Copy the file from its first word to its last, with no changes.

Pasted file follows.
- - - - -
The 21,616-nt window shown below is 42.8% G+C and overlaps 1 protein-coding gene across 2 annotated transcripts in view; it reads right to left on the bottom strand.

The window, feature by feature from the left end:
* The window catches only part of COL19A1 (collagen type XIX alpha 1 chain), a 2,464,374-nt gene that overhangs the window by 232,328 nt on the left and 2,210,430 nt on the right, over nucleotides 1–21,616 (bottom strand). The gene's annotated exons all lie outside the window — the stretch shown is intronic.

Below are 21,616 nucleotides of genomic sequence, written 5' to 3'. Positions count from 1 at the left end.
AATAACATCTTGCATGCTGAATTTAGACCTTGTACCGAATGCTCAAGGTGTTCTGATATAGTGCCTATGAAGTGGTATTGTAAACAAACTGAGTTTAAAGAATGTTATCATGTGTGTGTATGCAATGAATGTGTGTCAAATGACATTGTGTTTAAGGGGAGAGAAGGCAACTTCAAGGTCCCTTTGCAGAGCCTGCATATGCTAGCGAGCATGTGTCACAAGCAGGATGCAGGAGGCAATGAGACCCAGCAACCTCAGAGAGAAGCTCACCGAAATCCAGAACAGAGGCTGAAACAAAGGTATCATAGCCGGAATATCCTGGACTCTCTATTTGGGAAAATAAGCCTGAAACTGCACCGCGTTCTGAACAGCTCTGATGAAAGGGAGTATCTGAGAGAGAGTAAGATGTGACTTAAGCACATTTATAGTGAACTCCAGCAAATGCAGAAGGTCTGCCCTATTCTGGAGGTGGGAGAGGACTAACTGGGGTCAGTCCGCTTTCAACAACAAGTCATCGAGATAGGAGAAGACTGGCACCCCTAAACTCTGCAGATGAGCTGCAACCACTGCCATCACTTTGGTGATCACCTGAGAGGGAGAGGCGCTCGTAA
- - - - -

The 21,616-nt window shown below is 42.8% G+C and overlaps 1 protein-coding gene across 2 annotated transcripts in view; it reads right to left on the bottom strand.

The window, feature by feature from the left end:
* The window catches only part of COL19A1 (collagen type XIX alpha 1 chain), a 2,464,374-nt gene that overhangs the window by 232,328 nt on the left and 2,210,430 nt on the right, over nucleotides 1–21,616 (bottom strand). The gene's annotated exons all lie outside the window — the stretch shown is intronic.

Below are 21,616 nucleotides of genomic sequence, written 5' to 3'. Positions count from 1 at the left end.
AATAACATCTTGCATGCTGAATTTAGACCTTGTACCGAATGCTCAAGGTGTTCTGATATAGTGCCTATGAAGTGGTATTGTAAACAAACTGAGTTTAAAGAATGTTATCATGTGTGTGTATGCAATGAATGTGTGTCAAATGACATTGTGTTTAAGGGGAGAGAAGGCAACTTCAAGGTCCCTTTGCAGAGCCTGCATATGCTAGCGAGCATGTGTCACAAGCAGGATGCAGGAGGCAATGAGACCCAGCAACCTCAGAGAGAAGCTCACCGAAATCCAGAACAGAGGCTGAAACAAAGGTATCATAGCCGGAATATCCTGGACTCTCTATTTGGGAAAATAAGCCTGAAACTGCACCGCGTTCTGAACAGCTCTGATGAAAGGGAGTATCTGAGAGAGAGTAAGATGTGACTTAAGCACATTTATAGTGAACTCCAGCAAATGCAGAAGGTCTGCCCTATTCTGGAGGTGGGAGAGGACTAACTGGGGTCAGTCCGCTTTCAACAACAAGTCATCGAGATAGGAGAAGACTGGCACCCCTAAACTCTGCAGATGAGCTGCAACCACTGCCATCACTTTGGTGATCACCTGAGAGGGAGAGGCGCTCGTAA